The Internet of Things is steadily progressing: not only computers, but also machines, cars and household appliances are connected. Linking devices from different manufacturers is proving to be difficult. Researchers from the University of Kaiserslautern have found a solution: they are developing a user-friendly software system that connects devices from different manufacturers. The user can decide who has access. The system is ideal for companies, private households, as well as traffic systems and building technology. They will present the technology at the research stand of the state of Rhineland-Palatinate (hall 2, stand B40) at Hannover Messe from 24th to 28th April.
Users can conveniently turn on the heating or lights remotely by smartphone, while machines exchange data in an automotive production facility. These are just two examples that show how devices are becoming increasingly interconnected. The Internet of Things (IoT) has been part of our everyday lives for quite some time.
“An increasing number of devices have their own network connection and IP address,” says Christopher Heinz, doctoral student under Prof Dr Christoph Grimm, who is head of the design of cyber-physical systems department at the University of Kaiserslautern. The abbreviation ‘IP’ stands for Internet Protocol and represents a unique web address.
In the near future, an array of devices could be interconnected in many households, exchanging data – such as the vacuum cleaner with the coffee machine and refrigerator. “Currently, the devices have to originate from the same manufacturer,” adds Johannes Kölsch, another doctoral student under the professorial chair. “Companies typically offer their own web solutions for this purpose.”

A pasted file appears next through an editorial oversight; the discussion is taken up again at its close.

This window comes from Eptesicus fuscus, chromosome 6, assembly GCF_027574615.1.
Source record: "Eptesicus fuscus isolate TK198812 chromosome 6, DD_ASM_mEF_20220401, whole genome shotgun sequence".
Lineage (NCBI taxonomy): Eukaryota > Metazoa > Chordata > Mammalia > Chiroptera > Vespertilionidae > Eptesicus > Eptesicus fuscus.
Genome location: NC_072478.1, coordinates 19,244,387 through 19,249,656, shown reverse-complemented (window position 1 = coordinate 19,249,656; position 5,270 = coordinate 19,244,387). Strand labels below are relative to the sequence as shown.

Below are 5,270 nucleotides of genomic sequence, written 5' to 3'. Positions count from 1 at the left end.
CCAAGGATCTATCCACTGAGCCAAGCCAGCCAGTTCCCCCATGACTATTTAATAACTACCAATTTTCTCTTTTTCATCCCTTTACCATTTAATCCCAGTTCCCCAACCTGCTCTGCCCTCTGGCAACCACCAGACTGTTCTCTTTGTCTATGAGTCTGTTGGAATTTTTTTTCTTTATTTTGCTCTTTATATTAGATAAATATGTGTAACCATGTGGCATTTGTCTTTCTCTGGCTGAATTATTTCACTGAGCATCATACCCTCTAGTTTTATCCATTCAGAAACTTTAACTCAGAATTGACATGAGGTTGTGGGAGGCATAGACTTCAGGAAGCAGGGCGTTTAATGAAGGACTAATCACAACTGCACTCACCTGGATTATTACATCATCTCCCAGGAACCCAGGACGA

The two computer scientists are working on a software system that aims to connect devices and machines from different manufacturers. “Our technology is similar to the concept of an adapter used to connect differently shaped plugs with electrical sockets abroad,” Kölsch explains.
Experts also refer to this as interoperability. This term describes the capability of technical systems from various manufacturers have to communicate with each other and recognise different signals, for instance.
The researchers at the University of Kaiserslautern would like to connect the devices using a software interface. The system is intended to be a simple and user-friendly solution. Special hardware is not necessary. It is conceivable that the technology may be used on network devices already available in private households, for example Internet routers.
“The devices would only have to be registered in the system,” Heinz continues. A particular advantage is that the user retains control over who can control and use the appliances. “Users can grant permission to someone else. Data would then be encrypted before being transmitted from sender to recipient according to the latest security standards,” Kölsch says.
This technology is not only of interest to private households. Companies could use it to combine different machines in their production facilities, hospitals could connect important medical equipment in laboratories and treatment rooms, and transport enterprises could link buses and trains to display screens at stations.
The distribution systems of large building complexes could also be controlled more easily in this way, including heating, ventilation, air conditioning and lighting. Moreover, the power supplied by renewable energy sources could easily be distributed: this system would allow solar panels to deliver stored electricity directly to appliances when they require power, such as electric cars, in order to recharge.